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Fess Up! Facebook Ain't Real

Yesterday a friend said she’s taking a break from social media, which I can get. I completely understand the need for some socials distancing, if you know what I mean. I’ve had to self-impose a Facebook Fast myself. And long before Social Media became a way for people to feel connected, back in the day, when I read mainstream fiction, magazines, and newspapers that stained my fingers black, when rom coms, reality shows, and Hollywood the example of social norms when I cut myself off from all of it when I opted out for good, my outlook on life and feelings of self-worth radically improved.

The reason my friend deleted her account echoes what all of us have acknowledged but done nothing about. She said, “Everyone is so happy and beautiful and perfect, with the perfect marriage and the perfect life. They have the dream job and the ideal body; they take their perfect family on the perfect holidays to five-star hotels on the beach. I can’t keep up; it’s depressing. I'm exhausted.”

“Everyone is so happy and beautiful and perfect, with the perfect marriage and the perfect life . . . I can’t keep up; it’s depressing. I'm exhausted.”

More than once I've stopped my mindless scrolling to pay closer attention to the imposter syndrome, or feeling of "not enough," that started creeping in.

It got me thinking.

At the risk of offending those who buy wholeheartedly into this illusion of perfection, who spend much time and effort both hiding and glossing over any unaccepted aesthetic detail, peeps who amplify their effort to find the perfect angle , and even those who represent the many well-intended, if not slightly self-centred, picture-perfect selfie-posing socialites and infinite optimists, there is an announcement I have to make. Are you ready?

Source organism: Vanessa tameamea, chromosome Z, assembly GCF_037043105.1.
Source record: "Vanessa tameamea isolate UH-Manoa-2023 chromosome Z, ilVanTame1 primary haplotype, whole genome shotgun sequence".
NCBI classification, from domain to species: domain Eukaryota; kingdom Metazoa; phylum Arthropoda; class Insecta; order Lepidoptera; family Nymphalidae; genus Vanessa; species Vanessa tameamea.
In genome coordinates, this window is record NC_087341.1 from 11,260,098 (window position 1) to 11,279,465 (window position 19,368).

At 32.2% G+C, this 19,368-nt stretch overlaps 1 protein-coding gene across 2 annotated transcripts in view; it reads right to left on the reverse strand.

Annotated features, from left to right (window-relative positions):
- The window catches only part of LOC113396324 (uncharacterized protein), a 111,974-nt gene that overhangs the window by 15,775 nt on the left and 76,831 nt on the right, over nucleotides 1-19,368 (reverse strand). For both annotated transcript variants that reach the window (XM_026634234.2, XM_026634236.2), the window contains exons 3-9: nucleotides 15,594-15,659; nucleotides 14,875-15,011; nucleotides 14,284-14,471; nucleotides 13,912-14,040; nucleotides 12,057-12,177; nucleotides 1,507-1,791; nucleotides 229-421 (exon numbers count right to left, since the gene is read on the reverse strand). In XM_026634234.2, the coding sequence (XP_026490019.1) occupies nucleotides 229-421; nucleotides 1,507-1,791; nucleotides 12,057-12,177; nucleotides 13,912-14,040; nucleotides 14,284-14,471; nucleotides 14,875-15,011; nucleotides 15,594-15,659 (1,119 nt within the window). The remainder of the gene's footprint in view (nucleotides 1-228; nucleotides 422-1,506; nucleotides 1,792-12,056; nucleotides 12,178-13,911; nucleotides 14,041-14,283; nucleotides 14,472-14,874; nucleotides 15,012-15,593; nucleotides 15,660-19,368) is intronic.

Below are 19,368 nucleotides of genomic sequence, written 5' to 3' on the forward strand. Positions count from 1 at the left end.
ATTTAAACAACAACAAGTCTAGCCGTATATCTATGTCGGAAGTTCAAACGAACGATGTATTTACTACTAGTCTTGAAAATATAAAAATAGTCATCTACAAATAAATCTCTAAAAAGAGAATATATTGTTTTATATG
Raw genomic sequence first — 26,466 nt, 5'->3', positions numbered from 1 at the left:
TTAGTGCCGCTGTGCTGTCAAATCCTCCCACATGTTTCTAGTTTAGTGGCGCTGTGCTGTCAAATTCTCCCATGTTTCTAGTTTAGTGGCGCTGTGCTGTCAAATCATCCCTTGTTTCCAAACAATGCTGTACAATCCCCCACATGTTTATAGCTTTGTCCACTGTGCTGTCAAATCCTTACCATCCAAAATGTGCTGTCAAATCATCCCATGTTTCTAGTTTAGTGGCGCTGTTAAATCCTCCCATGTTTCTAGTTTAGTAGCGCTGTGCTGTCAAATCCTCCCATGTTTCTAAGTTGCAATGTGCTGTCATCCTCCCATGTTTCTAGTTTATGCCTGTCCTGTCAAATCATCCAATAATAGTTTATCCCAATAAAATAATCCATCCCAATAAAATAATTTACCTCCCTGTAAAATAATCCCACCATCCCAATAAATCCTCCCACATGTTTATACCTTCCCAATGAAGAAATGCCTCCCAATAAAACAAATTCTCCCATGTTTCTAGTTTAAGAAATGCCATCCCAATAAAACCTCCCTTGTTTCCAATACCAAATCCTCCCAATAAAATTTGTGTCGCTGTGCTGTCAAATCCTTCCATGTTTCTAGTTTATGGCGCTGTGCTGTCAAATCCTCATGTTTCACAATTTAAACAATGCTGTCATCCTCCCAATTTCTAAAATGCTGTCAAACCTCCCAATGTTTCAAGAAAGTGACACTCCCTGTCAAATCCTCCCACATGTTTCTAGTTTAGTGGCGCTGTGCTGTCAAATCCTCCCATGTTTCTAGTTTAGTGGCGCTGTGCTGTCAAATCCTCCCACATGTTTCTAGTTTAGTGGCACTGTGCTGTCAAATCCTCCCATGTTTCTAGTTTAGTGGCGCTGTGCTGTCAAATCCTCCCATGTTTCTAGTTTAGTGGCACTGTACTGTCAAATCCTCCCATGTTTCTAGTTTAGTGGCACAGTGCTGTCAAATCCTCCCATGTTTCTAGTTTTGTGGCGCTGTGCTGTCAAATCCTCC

You can block my name or unfriend me if you want. Restrict my access to your page, post mocking references about my stance. I can take it. I stand in solidarity with those who are tired of not measuring up to thousands of jumbled pixels projected onto a screen. Because this blog is a call to action. It is a plea to join me in breathing some real life into social media. I beckon you to share the hardships, humilities, and bad hair days that plague us ALL from time to time. Let’s do the world a favour and halt the onslaught of glamourized selfies, opting instead to share the least flattering, most deplorable, blackmail-worthy selfies unfiltered (gasp!).

Here’s what I propose to those categorically fixated on Facebook.

1. Fixation:

You hold your smartphone overhead, awkwardly angled to capture your best side. You use the "burst" function to ensure a good shot.

Instead: Put your phone on the floor and take your photo looking down. Gravity will project your face decades into the future and you can relax, cause there's no "best side" from this angle.

2. Fixation:

You change your expression countless times (smiling with teeth or no teeth, coy half-pout or giddy grin, sassy socialite or "nerdy" [if #trending] nobody) before snapping that “spontaneous” shot. Get Real.